wow

United States

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#109
Aug 15, 2013
 
tim wrote:
<quoted text>After a felon slaps society in the face, why then does society have to take care of them. Crime should have negative consequences and foods stamps and other forms of gifts from society does not equal negative consequences. A person makes their choices and then they have to live with the consequences. If they had a temporary bout of insanity it still does not erase the crime. If they get religion after well good for them but it still does not erase the crime.Society can not function if people are not held accountable for their behavior.
Wow you are really silly and seem uneducated, lets make sure the felons are living on the street corner eating garabage with the dogs "give us a break here" reality of it is more people are victimized in the long run when society makes sure to close almost every outlet for these people. As far as food stamps goes you really need to look up the facts here.... what if you were a convicted felon.
SMH

Pelham, NH

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#110
Sep 10, 2013
 
tim wrote:
<quoted text>After a felon slaps society in the face, why then does society have to take care of them. Crime should have negative consequences and foods stamps and other forms of gifts from society does not equal negative consequences. A person makes their choices and then they have to live with the consequences. If they had a temporary bout of insanity it still does not erase the crime. If they get religion after well good for them but it still does not erase the crime.Society can not function if people are not held accountable for their behavior.
I didn't slap anyone but myself in the face. Drug possession 12 years ago is my one and only crime ever. Possession, not "with intent". I'm not asking to be taken care of, just clean my record so it looks like nothing has happened. The only right I got back was the right to vote... for crooked people. I have to kiss major butt and hope my governor seals my record to the public. I still can't own a gun. Never again. Target practiced with my dad as a hobby since childhood. Now I can't even be near a bullet. Guess for home protection I'll throw a sheet over my head, cut out some holes, pretend I'm a ghost and hopefully scare them away. I presume from your comments you must be Jesus Christ reincarnated. Never made a stupid decision you regret.
Lost

Huntington Beach, CA

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#111
Nov 12, 2013
 
I was convivted of a felony when I was 17 years old. I had been charged with burglary. I was denied health covrage for my two children and myself, When I was arrested I had taken all of the loose change I had taken out of the vehicles and bought food for both of my daughter that were saying with me in the run down motel across the street. Now at 22 I still cant find work. I recently became a can just so that I could have my certification stripped from me because of an incident that happened as a teenager. My kids and I struggle to get by on what odd end jobs I can find through my network in AA, and personal friend whom have helped get me past the delinquent behaviors of my past. society doesn't see me as a changing person or a better person, They see me as criminal, and I am treated as such... I have nothing else on my record not even a parking ticket.. and I ant get any government assistance no food stamps, medical or anything for my two daughters or myself... what do I do?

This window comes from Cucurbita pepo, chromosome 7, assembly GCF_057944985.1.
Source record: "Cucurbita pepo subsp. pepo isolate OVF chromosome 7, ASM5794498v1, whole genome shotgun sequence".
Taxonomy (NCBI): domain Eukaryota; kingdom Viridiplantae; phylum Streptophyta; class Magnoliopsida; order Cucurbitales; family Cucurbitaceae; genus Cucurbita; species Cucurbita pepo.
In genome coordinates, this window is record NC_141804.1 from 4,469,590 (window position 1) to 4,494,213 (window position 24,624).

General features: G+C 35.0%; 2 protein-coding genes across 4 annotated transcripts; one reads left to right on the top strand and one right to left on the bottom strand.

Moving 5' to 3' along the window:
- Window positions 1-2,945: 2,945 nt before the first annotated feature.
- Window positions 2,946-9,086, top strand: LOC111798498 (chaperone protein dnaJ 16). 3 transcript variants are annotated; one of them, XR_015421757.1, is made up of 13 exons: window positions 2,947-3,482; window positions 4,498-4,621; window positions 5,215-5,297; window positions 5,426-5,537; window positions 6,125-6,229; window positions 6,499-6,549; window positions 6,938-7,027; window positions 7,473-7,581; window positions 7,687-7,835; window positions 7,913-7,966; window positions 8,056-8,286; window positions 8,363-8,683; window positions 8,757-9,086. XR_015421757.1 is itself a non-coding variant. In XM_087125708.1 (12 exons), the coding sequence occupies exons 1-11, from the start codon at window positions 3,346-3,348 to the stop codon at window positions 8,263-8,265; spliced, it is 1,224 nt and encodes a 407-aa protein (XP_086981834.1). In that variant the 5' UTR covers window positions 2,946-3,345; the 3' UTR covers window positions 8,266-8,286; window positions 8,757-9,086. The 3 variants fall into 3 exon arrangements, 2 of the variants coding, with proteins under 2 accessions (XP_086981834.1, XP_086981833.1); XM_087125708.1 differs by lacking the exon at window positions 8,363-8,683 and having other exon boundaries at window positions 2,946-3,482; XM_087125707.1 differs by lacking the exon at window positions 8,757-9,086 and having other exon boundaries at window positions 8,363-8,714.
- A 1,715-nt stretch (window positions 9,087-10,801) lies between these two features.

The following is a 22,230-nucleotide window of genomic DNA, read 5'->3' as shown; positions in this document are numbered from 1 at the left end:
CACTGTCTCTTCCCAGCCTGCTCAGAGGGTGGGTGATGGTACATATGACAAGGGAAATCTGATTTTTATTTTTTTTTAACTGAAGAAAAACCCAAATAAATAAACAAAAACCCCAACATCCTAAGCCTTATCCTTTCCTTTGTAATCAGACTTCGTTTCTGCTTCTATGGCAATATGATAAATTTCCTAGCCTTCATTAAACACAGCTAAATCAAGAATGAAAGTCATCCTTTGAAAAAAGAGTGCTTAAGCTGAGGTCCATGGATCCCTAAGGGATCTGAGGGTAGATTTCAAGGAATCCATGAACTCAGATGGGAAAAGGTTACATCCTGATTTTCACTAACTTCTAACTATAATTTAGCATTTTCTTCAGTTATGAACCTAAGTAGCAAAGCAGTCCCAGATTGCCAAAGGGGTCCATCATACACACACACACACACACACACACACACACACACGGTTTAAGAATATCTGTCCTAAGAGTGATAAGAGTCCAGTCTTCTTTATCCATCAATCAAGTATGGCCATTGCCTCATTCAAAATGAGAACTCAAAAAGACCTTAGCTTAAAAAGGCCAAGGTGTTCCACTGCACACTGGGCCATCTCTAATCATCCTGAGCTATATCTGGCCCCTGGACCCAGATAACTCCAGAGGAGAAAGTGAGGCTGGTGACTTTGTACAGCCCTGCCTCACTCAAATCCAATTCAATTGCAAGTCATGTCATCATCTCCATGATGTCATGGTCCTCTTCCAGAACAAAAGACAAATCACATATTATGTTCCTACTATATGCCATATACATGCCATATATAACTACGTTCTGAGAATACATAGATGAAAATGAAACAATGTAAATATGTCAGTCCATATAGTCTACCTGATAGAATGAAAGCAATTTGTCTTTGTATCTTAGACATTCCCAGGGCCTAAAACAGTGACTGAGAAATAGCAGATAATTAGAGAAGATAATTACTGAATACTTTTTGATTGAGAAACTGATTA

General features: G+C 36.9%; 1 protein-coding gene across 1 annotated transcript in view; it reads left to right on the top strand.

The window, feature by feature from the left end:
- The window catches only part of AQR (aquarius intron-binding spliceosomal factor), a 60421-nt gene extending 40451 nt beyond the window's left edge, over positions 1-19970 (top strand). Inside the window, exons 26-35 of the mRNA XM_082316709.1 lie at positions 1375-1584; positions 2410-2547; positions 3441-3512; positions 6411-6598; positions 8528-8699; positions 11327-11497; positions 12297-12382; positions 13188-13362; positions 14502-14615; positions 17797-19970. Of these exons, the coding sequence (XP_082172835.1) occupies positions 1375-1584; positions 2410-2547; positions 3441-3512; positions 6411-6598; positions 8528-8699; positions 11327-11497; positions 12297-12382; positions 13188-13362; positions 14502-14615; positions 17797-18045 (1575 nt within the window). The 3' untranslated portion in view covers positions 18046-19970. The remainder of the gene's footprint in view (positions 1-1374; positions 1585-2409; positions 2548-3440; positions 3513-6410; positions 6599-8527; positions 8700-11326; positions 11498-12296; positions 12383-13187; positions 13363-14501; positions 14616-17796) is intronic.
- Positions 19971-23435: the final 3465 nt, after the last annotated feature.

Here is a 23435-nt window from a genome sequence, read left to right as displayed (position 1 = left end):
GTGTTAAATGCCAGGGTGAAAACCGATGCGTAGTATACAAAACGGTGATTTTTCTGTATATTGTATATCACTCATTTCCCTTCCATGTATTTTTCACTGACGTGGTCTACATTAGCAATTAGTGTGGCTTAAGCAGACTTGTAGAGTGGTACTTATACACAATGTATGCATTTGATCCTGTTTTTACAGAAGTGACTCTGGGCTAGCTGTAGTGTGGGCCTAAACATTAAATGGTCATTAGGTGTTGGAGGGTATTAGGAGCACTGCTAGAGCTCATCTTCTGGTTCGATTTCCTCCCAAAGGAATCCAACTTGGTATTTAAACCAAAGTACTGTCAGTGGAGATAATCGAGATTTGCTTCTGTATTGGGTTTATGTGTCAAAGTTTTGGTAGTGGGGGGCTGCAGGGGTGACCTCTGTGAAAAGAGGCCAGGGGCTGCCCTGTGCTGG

Ryan

Delafield, WI

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#113
Dec 19, 2013
 

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tim wrote:
<quoted text>After a felon slaps society in the face, why then does society have to take care of them. Crime should have negative consequences and foods stamps and other forms of gifts from society does not equal negative consequences. A person makes their choices and then they have to live with the consequences. If they had a temporary bout of insanity it still does not erase the crime. If they get religion after well good for them but it still does not erase the crime.Society can not function if people are not held accountable for their behavior.
So you're basically saying if someone gets convicted, then fuck 'em! The ignorance of your comment suggests absolute horror for society. Your opinion feeds into the idea of the justice system producing more trouble and is TOXIC for society, by not giving felons a chance or aid, they will return to commit MORE crime as a mechanism for survival. So instead of providing a small amount of aid to turn someone's life around, you're going to forsake them to an everlasting life of crime. I bet if you asked, most Americans would pay $1000/month in aid to avoid A LOT more crime in the future. It costs $1000/per prisoner PER DAY when someone goes to prison. That's $30,000/month for DECADES FOR THOUSANDS of people. So now that you have that option, what's better: reducing more crime in the future by investing in your community, OR paying out the ass for prisons to house the constant onslaught of criminals that result from policies that keep them down? If you asked, I'd bet everything I own that every felon would LOVE the chance to change their life for the better and make a difference, but they aren't given the means that non-felons are granted. That's called....DISCRIMINATION. This country was founded on the basis that "the poor, the sick, your wretched huddled masses" could come to AMERICA and make a dream real. You're saying that it should only apply to certain people. There are people in prison right now who have done NOTHING wrong, and you're turning your back on them. You'd never guess, but I spent 5years in FEDERAL PRISON only to have the state Supreme Court overturn my conviction.(Oh by the way, the states "star witness" was someone who's testimony ONLY consisted of a dream he had one night after sleeping....that's utter bullshit and I wasted 5 years of my life. So how do I get justice? How am I compensated? I have to live with that the rest of my life, consequences as you said, that it didn't deserve. And even though it was overturned, my criminal background check includes the case....so basically employers think "oh they didn't do a good job convicting him" or "the DA must've made a big mistake and he found a loophole, but I'm sure he's still guilty". You may as well call me a convicted felon. And I can't change shit....all because of people who say & think shit exactly like you.